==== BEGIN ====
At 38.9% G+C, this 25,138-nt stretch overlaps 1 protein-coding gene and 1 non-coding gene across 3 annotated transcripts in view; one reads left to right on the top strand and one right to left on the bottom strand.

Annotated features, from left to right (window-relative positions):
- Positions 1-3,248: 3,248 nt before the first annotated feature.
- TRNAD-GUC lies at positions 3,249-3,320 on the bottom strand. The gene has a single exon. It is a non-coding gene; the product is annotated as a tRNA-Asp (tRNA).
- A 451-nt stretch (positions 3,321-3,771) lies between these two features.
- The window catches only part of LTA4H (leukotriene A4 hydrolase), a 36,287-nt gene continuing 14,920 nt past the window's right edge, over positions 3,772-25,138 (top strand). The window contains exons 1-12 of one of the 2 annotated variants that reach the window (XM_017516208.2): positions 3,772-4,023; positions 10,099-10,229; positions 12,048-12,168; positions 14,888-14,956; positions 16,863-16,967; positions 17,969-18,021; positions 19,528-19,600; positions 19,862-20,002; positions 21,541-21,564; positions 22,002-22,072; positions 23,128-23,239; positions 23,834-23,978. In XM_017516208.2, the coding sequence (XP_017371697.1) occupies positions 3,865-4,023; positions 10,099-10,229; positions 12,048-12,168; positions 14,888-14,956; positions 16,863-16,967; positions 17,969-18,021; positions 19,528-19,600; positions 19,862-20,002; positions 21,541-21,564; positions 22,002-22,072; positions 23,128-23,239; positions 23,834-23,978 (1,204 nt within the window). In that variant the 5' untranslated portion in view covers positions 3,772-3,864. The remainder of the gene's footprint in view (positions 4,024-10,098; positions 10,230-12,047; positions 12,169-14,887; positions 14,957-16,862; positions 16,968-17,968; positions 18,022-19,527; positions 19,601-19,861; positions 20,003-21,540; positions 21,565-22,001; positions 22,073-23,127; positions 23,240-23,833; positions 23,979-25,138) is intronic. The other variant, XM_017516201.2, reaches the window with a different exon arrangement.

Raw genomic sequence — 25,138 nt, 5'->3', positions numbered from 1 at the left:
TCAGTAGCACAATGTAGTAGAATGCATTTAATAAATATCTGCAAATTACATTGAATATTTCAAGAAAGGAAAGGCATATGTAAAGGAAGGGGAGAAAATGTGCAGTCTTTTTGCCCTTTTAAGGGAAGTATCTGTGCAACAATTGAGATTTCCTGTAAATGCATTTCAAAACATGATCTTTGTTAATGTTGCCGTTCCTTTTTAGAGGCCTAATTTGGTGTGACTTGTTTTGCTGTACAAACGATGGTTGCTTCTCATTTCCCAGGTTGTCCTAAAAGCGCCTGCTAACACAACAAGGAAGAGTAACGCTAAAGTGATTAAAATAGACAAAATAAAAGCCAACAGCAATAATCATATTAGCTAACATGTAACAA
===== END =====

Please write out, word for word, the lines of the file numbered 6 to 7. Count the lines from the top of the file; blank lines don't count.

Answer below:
- The window catches only part of LTA4H (leukotriene A4 hydrolase), a 36,287-nt gene continuing 14,920 nt past the window's right edge, over positions 3,772-25,138 (top strand). The window contains exons 1-12 of one of the 2 annotated variants that reach the window (XM_017516208.2): positions 3,772-4,023; positions 10,099-10,229; positions 12,048-12,168; positions 14,888-14,956; positions 16,863-16,967; positions 17,969-18,021; positions 19,528-19,600; positions 19,862-20,002; positions 21,541-21,564; positions 22,002-22,072; positions 23,128-23,239; positions 23,834-23,978. In XM_017516208.2, the coding sequence (XP_017371697.1) occupies positions 3,865-4,023; positions 10,099-10,229; positions 12,048-12,168; positions 14,888-14,956; positions 16,863-16,967; positions 17,969-18,021; positions 19,528-19,600; positions 19,862-20,002; positions 21,541-21,564; positions 22,002-22,072; positions 23,128-23,239; positions 23,834-23,978 (1,204 nt within the window). In that variant the 5' untranslated portion in view covers positions 3,772-3,864. The remainder of the gene's footprint in view (positions 4,024-10,098; positions 10,230-12,047; positions 12,169-14,887; positions 14,957-16,862; positions 16,968-17,968; positions 18,022-19,527; positions 19,601-19,861; positions 20,003-21,540; positions 21,565-22,001; positions 22,073-23,127; positions 23,240-23,833; positions 23,979-25,138) is intronic. The other variant, XM_017516201.2, reaches the window with a different exon arrangement.

Raw genomic sequence — 25,138 nt, 5'->3', positions numbered from 1 at the left: